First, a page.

22 Nov
(And to state the obvious: looking at Alberta through the eyes of Joe is wrought with issues intersectionality. It helps us understand why, for instance, the government fails to see the #shecession as a problem, let alone one worth solving.)
Or why they feel emboldened to hire curriculum advisors that seek to whitewash Alberta history, to create a War Room, to take on doctors & fill ICUs during a pandemic... Put simply: the UCP doesn't think Joe Albertan cares about those issues more than jobs and the economy. #ableg
The thing is: our research shows that Joe is not the median Albertan voter. Joe is who we think the average Albertan is. But he is not an aggregation of Albertan attitudes. He's a myth.
Read 8 tweets
22 Nov
Many people are criticising Conservative governments in Canada for mishandling the pandemic.

Most cite these parties' ideological commitment to *conservatism* as their major failing.

This isn't entirely accurate or fair. (Thread)
Canada is home to several variants of conservatism. The two most pertinent to this conversation are old right toryism and new right neo-liberalism.
Toryism is a collectivist form of conservatism - one that views society as more than a sum of individuals. The term "social fabric" was coined by a tory (E. Burke) to capture this sentiment.
Read 10 tweets
21 Nov
Public servants are a humble lot, serving the community without asking for credit.

But the time will come when we'll need to tell their stories of sacrifice & selflessness during this pandemic.

My DMs are open. Tell me stories so I can share anonymously. #ableg #COVID19AB
"Was moved back into office in July so that GOA can lead by example on showing it’s safe with proper PPE, etc. We have Skype meetings now with people from other cubicles on the same floor but still have to go in when everyone on my floor can work from home. Pointless!"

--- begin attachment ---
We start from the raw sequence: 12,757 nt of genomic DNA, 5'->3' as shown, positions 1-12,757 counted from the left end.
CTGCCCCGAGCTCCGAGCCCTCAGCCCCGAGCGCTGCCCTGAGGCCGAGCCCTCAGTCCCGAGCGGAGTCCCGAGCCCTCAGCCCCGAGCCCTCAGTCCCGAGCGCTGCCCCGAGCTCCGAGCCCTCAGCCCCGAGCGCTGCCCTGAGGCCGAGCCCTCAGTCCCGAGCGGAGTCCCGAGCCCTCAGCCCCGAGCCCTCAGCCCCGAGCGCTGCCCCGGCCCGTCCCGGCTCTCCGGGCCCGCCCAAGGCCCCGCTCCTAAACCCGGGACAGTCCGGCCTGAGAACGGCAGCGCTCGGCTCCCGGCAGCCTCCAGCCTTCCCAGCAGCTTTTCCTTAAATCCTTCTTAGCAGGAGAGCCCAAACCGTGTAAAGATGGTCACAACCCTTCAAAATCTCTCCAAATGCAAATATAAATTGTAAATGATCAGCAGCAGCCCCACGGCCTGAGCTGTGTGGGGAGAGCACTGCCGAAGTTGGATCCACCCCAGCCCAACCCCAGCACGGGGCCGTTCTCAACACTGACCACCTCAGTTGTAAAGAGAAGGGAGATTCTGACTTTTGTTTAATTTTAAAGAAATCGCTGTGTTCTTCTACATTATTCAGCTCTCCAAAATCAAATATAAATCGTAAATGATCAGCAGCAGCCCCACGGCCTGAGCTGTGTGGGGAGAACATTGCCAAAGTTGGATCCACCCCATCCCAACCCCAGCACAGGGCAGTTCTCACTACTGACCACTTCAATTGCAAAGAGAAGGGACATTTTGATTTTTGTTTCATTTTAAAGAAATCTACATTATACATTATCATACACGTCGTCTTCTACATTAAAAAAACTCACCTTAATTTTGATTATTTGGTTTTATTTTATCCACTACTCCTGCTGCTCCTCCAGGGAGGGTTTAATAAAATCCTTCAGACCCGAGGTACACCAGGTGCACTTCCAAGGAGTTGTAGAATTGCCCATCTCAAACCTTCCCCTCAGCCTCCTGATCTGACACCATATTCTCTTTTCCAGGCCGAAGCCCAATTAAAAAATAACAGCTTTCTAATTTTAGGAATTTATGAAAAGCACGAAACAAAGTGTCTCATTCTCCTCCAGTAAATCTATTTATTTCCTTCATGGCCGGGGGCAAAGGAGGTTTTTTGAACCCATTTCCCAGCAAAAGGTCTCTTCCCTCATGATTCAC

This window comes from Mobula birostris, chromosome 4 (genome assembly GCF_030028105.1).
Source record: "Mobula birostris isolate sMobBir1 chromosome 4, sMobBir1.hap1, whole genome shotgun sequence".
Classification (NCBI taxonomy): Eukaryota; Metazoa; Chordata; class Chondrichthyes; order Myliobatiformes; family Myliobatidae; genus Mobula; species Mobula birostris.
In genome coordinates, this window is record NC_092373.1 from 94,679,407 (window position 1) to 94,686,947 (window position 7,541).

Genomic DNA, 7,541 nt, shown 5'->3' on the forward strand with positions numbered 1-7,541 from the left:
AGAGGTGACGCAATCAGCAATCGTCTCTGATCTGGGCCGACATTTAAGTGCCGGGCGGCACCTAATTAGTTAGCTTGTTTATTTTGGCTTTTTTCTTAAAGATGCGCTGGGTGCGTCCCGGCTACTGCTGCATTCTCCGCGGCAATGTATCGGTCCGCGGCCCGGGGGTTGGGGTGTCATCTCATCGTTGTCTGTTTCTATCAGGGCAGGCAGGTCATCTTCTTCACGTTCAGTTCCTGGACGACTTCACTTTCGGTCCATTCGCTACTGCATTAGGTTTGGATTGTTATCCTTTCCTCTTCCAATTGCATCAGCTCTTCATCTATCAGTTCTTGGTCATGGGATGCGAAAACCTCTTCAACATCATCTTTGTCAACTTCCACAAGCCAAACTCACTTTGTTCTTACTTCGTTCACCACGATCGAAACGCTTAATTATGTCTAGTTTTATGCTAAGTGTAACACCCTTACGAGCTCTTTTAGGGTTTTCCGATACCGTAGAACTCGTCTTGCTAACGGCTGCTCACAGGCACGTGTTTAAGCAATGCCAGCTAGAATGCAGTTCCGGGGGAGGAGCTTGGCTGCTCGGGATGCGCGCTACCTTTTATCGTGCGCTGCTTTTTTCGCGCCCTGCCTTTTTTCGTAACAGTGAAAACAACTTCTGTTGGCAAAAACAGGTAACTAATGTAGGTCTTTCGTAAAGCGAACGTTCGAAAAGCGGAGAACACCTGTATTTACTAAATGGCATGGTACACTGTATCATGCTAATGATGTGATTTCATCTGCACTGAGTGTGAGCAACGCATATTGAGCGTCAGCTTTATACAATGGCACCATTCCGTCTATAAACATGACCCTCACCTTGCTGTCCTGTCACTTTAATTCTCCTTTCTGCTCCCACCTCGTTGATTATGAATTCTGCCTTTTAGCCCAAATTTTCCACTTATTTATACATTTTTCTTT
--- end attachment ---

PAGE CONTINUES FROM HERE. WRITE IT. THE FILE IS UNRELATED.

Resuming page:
"Have been working 6 days per week, 3 weeks out of each month for 8 months. No overtime pay. Forced to come into the office, even though I could work from home. Been denied vacation 3 times. And being told my boss wants my pay cut by 4%."
Read 11 tweets
27 Oct
Not quite. Here's a thread on the central position of "prosperity doctrine" in Alberta conservatism. #ableg
While those with a stronger sense of faith tend to be conservative, not all Alberta conservatives are Christians a smaller number yet could be considered highly religious.
Yet, it is a strain of Protestant Evangelism that has left an indelible mark on Alberta conservatism.
Read 17 tweets
18 Oct
Policy 11 is the clearest definition of two-tier healthcare I have seen in a Cdn major party platform (and I've reviewed over 1000). It's the only one I know to use the term "Private Tier" explicitly.

This is not the same as a "mixed" or "hybrid" systems. (Thread) #ableg
All universal healthcare systems allow some private provision of services, including Canada. This means Canadians with employer-provided insurance and deeper pockets get better care. This is unequal, but not the "tiered" system promoted in Policy 11.
Most mainstream parties frame this hybrid system as a necessary evil, emphasizing the importance of preserving the public component.

Policy 11 promotes the virtues of the private component, and calls for a new/expanded "Private Tier".

This is not the status quo.
Read 15 tweets